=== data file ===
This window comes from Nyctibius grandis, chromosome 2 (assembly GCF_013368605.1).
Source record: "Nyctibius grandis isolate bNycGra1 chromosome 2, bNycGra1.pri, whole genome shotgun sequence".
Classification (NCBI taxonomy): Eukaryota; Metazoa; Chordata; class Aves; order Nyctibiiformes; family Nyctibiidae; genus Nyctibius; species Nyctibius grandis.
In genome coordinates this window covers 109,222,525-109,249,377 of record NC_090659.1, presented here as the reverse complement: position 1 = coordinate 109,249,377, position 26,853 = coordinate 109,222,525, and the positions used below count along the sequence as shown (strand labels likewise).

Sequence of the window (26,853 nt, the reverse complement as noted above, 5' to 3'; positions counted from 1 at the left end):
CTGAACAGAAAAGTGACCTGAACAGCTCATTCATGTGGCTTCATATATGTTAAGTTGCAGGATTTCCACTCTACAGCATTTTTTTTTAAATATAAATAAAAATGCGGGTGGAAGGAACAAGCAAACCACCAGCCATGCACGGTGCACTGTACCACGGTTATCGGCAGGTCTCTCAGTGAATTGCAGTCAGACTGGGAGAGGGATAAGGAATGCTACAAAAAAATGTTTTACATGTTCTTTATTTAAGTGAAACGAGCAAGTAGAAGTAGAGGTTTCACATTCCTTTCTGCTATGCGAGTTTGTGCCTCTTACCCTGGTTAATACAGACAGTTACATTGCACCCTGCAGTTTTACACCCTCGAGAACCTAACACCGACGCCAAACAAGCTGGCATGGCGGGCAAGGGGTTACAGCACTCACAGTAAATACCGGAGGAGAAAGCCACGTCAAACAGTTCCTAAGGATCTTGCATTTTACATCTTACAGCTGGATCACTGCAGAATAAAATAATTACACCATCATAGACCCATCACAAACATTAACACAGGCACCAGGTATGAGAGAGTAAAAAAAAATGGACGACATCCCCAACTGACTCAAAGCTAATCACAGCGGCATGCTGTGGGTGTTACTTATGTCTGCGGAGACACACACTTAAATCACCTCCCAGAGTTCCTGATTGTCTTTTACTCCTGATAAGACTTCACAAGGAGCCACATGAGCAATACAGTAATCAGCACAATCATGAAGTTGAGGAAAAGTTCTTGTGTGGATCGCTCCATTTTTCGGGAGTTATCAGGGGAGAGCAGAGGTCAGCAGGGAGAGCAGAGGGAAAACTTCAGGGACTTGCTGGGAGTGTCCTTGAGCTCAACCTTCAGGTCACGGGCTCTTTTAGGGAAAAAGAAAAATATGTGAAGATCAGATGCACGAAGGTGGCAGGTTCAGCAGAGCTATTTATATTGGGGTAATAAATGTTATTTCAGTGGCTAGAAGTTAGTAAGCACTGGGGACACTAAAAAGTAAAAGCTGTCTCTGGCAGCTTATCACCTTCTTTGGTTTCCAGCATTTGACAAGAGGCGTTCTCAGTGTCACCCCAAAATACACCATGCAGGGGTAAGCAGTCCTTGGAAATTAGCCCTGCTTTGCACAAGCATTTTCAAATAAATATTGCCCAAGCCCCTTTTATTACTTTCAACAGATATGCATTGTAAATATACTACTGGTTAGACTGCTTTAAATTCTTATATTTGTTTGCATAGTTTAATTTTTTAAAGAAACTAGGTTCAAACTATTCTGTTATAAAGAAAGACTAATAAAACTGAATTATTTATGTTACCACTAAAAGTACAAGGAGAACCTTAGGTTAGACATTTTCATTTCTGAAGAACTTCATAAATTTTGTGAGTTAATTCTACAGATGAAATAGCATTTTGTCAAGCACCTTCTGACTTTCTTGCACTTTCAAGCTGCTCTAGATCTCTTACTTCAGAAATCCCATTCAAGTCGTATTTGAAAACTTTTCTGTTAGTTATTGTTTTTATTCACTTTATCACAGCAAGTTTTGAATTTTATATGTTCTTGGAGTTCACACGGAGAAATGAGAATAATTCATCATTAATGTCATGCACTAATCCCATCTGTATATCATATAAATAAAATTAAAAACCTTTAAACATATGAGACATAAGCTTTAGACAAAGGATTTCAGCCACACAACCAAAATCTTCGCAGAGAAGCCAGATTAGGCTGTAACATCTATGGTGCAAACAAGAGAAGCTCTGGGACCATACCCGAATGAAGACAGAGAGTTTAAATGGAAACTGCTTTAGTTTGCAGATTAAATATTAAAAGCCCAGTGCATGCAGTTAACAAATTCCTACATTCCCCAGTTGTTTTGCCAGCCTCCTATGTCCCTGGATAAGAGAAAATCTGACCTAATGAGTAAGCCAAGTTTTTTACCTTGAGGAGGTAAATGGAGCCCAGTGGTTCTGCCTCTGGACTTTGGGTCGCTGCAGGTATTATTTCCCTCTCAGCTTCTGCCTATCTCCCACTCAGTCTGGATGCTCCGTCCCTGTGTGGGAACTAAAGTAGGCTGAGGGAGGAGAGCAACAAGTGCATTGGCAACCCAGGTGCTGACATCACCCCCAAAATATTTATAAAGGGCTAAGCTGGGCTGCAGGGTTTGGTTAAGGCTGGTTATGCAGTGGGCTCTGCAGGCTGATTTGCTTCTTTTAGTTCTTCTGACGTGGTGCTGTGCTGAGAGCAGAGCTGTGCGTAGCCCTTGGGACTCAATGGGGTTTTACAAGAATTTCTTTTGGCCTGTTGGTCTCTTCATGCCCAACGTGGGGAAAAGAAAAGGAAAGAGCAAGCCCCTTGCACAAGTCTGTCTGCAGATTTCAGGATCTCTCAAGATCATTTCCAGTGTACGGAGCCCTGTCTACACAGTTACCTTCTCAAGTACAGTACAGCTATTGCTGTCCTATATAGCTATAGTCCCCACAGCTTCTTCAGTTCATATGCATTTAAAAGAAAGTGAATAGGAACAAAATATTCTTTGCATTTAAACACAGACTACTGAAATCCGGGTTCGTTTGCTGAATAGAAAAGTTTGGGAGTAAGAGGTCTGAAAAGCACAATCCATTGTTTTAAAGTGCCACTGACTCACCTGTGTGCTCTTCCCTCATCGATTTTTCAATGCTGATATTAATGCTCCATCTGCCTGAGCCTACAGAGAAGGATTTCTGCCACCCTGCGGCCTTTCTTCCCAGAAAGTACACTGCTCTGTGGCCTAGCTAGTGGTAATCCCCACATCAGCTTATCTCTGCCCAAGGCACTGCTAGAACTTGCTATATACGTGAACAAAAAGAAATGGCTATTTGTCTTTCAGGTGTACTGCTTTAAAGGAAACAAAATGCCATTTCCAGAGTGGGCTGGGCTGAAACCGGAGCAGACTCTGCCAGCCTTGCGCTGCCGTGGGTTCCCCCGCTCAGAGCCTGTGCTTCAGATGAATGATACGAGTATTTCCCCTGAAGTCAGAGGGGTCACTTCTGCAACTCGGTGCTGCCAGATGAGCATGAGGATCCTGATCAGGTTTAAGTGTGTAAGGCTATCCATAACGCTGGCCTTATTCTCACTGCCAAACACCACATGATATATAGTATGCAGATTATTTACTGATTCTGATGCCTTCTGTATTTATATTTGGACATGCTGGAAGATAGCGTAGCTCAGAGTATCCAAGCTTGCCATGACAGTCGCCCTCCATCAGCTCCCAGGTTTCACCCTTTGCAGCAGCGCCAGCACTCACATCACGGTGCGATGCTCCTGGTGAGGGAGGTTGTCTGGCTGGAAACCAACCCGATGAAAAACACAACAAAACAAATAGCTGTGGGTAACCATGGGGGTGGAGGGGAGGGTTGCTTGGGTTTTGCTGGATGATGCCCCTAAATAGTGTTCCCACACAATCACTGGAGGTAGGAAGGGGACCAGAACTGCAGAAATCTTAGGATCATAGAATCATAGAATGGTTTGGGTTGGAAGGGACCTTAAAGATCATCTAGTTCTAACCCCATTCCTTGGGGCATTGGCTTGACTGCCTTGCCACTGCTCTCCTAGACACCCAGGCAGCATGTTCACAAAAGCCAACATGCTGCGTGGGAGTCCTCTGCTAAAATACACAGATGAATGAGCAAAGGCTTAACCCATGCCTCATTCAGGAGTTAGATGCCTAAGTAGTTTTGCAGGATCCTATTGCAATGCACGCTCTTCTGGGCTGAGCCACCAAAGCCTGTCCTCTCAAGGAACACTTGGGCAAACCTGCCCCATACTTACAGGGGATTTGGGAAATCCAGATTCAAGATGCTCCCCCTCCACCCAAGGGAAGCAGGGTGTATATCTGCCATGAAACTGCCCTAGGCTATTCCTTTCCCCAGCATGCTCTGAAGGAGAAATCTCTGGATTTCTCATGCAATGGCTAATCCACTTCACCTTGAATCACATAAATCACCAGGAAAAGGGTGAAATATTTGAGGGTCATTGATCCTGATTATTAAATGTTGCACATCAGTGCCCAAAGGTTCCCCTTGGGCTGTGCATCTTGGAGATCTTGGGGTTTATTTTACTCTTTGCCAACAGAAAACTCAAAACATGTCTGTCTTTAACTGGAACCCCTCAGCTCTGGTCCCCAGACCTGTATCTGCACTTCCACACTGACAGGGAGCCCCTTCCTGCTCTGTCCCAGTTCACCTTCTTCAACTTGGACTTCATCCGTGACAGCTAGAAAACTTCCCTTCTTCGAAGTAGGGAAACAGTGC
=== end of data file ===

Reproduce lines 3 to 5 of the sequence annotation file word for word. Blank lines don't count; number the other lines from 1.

Classification (NCBI taxonomy): Eukaryota; Metazoa; Chordata; class Aves; order Nyctibiiformes; family Nyctibiidae; genus Nyctibius; species Nyctibius grandis.
In genome coordinates this window covers 109,222,525-109,249,377 of record NC_090659.1, presented here as the reverse complement: position 1 = coordinate 109,249,377, position 26,853 = coordinate 109,222,525, and the positions used below count along the sequence as shown (strand labels likewise).

Sequence of the window (26,853 nt, the reverse complement as noted above, 5' to 3'; positions counted from 1 at the left end):